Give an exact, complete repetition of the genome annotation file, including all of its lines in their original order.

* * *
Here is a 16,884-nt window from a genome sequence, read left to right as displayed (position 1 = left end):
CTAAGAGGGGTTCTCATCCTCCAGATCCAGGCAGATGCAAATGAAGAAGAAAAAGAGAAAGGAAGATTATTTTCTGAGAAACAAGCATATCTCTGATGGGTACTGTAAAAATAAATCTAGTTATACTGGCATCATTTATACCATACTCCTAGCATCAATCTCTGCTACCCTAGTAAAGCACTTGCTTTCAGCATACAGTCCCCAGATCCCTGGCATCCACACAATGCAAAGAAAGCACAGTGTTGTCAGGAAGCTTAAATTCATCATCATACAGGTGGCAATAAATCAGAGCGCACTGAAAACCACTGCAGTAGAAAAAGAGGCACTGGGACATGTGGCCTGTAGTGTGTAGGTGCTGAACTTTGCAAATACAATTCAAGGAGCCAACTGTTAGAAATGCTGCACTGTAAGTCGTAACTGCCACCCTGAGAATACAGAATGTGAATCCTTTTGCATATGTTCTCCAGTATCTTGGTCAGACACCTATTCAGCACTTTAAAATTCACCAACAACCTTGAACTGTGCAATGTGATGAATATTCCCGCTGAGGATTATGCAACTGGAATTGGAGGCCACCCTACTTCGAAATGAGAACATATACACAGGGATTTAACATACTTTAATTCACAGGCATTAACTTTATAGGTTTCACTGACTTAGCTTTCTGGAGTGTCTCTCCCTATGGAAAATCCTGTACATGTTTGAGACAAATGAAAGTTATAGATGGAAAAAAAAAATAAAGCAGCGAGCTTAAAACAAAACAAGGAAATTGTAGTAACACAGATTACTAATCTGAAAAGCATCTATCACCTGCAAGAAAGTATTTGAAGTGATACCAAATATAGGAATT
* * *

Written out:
Here is a 16,884-nt window from a genome sequence, read left to right as displayed (position 1 = left end):
CTAAGAGGGGTTCTCATCCTCCAGATCCAGGCAGATGCAAATGAAGAAGAAAAAGAGAAAGGAAGATTATTTTCTGAGAAACAAGCATATCTCTGATGGGTACTGTAAAAATAAATCTAGTTATACTGGCATCATTTATACCATACTCCTAGCATCAATCTCTGCTACCCTAGTAAAGCACTTGCTTTCAGCATACAGTCCCCAGATCCCTGGCATCCACACAATGCAAAGAAAGCACAGTGTTGTCAGGAAGCTTAAATTCATCATCATACAGGTGGCAATAAATCAGAGCGCACTGAAAACCACTGCAGTAGAAAAAGAGGCACTGGGACATGTGGCCTGTAGTGTGTAGGTGCTGAACTTTGCAAATACAATTCAAGGAGCCAACTGTTAGAAATGCTGCACTGTAAGTCGTAACTGCCACCCTGAGAATACAGAATGTGAATCCTTTTGCATATGTTCTCCAGTATCTTGGTCAGACACCTATTCAGCACTTTAAAATTCACCAACAACCTTGAACTGTGCAATGTGATGAATATTCCCGCTGAGGATTATGCAACTGGAATTGGAGGCCACCCTACTTCGAAATGAGAACATATACACAGGGATTTAACATACTTTAATTCACAGGCATTAACTTTATAGGTTTCACTGACTTAGCTTTCTGGAGTGTCTCTCCCTATGGAAAATCCTGTACATGTTTGAGACAAATGAAAGTTATAGATGGAAAAAAAAAATAAAGCAGCGAGCTTAAAACAAAACAAGGAAATTGTAGTAACACAGATTACTAATCTGAAAAGCATCTATCACCTGCAAGAAAGTATTTGAAGTGATACCAAATATAGGAATT